24 km south of Gurgaon lies the beautiful Damdama Lake which was commissioned by the British in 1947 for rainwater harvesting. Today, the lake is home to over 190 species of native and migratory birds and in the monsoons, when water levels reach as high as fifty feet is when most of the migratory birds are spotted. The lake is the biggest in Haryana and stretches to almost three thousand acres and is a popular place for picnics as well as for on-site training for corporate team-building exercises. Surrounded by the rocky Aravalli hills and uneven but exciting topography, this scenic lake is a perfect getaway for people in and around New Delhi, Delhi, and Gurgaon. There are many resorts near the lake that offer adventure sports and paddle boating. Other attractions here include kayaking, parasailing, angling, cycling, fishing, hot air ballooning, rowing and nature walks.
Resorts also offer activities like artificial rock climbing, cricket, volleyball, flying fox and darts in packaged deals. The best months to visit Damdama Lake are between August and February because many endangered bird species can be spotted here then. Summers are not advisable because of the heat and reduced water levels.
A perfect weekend getaway, the Sultanpur Bird Sanctuary is the perfect getaway for nature lovers and birding enthusiasts. Home to several migratory birds, it is a great spot for spotting various species, especially during the winter months. The sanctuary is home to more than 250 species of birds, especially during the peak season. The birds travel long distances from Europe, Siberia and Central Asia. The sanctuary also has four towers at different points of the sanctuary. The Sultanpur sanctuary is named after Rajput Chauhan Sultan Singh, the great-grandson of Harsh Dev Chauhan, the ruler of this area. Sultanpur was the centre of salt production till the 19th century and on April 2, 1971, the Sultanpur Jheel with an area of 1.21 sq km was provided with sanctuary status and the sanctuary was upgraded to a National Park and the simultaneously the area was increased to 1.42 sq km. The National Park comprises the lands of Sadhrana, Chandu, Sultanpur and Saidpur villages. For bird watchers, early morning or late evenings are the best time as the migratory birds fly out of their nests at sunrise and return at sunset.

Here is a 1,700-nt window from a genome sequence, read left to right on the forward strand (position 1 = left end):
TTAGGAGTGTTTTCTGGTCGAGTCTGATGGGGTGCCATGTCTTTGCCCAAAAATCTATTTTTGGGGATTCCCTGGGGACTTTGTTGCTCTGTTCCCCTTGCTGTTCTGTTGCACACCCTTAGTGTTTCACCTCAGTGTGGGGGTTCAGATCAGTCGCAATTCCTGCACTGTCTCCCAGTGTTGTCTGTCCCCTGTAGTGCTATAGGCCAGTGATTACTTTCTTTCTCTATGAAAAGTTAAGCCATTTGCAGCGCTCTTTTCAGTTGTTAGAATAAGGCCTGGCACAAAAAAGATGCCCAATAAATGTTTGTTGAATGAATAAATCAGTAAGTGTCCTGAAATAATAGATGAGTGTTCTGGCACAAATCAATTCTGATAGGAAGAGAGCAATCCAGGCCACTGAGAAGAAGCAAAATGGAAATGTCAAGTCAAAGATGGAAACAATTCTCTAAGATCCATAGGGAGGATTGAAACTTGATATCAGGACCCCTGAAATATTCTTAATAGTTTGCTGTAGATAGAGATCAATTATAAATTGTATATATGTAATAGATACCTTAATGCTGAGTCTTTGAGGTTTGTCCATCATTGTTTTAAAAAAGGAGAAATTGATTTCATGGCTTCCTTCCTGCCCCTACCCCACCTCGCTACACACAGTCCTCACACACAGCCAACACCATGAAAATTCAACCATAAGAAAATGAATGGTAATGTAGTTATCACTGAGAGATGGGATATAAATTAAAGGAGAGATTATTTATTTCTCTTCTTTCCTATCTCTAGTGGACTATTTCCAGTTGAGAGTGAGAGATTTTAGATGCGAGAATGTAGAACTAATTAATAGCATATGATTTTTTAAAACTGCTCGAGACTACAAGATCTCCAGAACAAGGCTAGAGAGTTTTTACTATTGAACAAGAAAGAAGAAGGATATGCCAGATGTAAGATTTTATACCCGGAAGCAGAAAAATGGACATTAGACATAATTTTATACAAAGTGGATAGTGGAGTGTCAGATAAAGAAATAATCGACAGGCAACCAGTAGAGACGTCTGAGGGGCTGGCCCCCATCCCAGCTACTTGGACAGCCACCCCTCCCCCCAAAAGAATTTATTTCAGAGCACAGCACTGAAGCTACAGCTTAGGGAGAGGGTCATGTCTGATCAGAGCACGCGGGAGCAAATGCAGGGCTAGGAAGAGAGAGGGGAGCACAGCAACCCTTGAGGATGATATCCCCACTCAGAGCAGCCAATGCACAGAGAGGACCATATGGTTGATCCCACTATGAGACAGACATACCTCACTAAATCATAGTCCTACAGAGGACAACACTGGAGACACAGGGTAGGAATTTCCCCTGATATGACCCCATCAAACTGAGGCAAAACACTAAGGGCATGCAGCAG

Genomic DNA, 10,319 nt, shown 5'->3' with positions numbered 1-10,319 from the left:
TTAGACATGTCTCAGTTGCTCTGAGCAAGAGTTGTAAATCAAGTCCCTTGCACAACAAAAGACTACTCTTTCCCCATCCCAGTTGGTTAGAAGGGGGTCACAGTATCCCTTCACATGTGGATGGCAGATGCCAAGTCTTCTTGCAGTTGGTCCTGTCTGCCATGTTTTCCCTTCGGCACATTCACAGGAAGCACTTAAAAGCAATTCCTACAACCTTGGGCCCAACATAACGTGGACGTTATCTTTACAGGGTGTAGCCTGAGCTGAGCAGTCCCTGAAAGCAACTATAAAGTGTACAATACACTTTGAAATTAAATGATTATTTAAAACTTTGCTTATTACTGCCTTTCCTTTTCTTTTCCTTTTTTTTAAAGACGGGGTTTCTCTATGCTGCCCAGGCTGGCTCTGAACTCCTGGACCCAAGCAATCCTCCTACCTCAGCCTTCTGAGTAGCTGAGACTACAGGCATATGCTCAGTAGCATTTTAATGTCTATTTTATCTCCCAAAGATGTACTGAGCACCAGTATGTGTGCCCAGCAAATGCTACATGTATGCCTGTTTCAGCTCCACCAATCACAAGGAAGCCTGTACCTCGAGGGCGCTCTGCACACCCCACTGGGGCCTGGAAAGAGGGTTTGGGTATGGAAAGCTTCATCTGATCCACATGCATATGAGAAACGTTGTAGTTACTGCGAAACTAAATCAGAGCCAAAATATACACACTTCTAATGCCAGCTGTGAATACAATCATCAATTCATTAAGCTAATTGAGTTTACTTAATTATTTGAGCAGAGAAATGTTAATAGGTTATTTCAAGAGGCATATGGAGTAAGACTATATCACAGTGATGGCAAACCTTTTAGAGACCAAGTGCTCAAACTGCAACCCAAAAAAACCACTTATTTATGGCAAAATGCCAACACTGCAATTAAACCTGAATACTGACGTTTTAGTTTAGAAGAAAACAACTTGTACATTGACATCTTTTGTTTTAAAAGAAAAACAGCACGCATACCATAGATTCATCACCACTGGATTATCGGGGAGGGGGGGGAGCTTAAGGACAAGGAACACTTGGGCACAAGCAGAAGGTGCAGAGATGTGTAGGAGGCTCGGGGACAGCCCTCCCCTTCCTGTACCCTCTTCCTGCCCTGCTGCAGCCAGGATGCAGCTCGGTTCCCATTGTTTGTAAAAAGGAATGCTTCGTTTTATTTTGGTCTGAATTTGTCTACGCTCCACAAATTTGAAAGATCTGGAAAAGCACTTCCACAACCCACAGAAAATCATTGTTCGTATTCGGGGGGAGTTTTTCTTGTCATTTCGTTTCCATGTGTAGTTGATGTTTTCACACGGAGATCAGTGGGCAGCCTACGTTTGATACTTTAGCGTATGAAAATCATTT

Set over 1.54 sq km, the Aravalli Biodiversity Park was established to ecologically restore and preserve the vegetation on the desert and arid land areas in the region. Inaugurated on the occasion of the World Environment Day in June 2010, after a Supreme Court Ban on stone mining in the region, the biodiversity park has about 160 plant species, over 170 species of birds and animals.
The Tau Devi Lal Biodiversity Park is mostly used for recreational purposes with a walkway used for morning or evening walks. There is also a rose garden with colourful and fragrant roses and the greenery attracts birds and so is preferred by bird watchers as well.
Qutub Khan’s Tomb is an 18th-century structure built in the memory of Adam Khan who served as a general to Emperor Akbar. The tomb has a unique octagonal structure and is an example of Mughal architecture. In 1830, Blake, a British Officer chose to reside at the location and removed all the graves. The tomb was later restored by Lord Curzon after Blake’s death.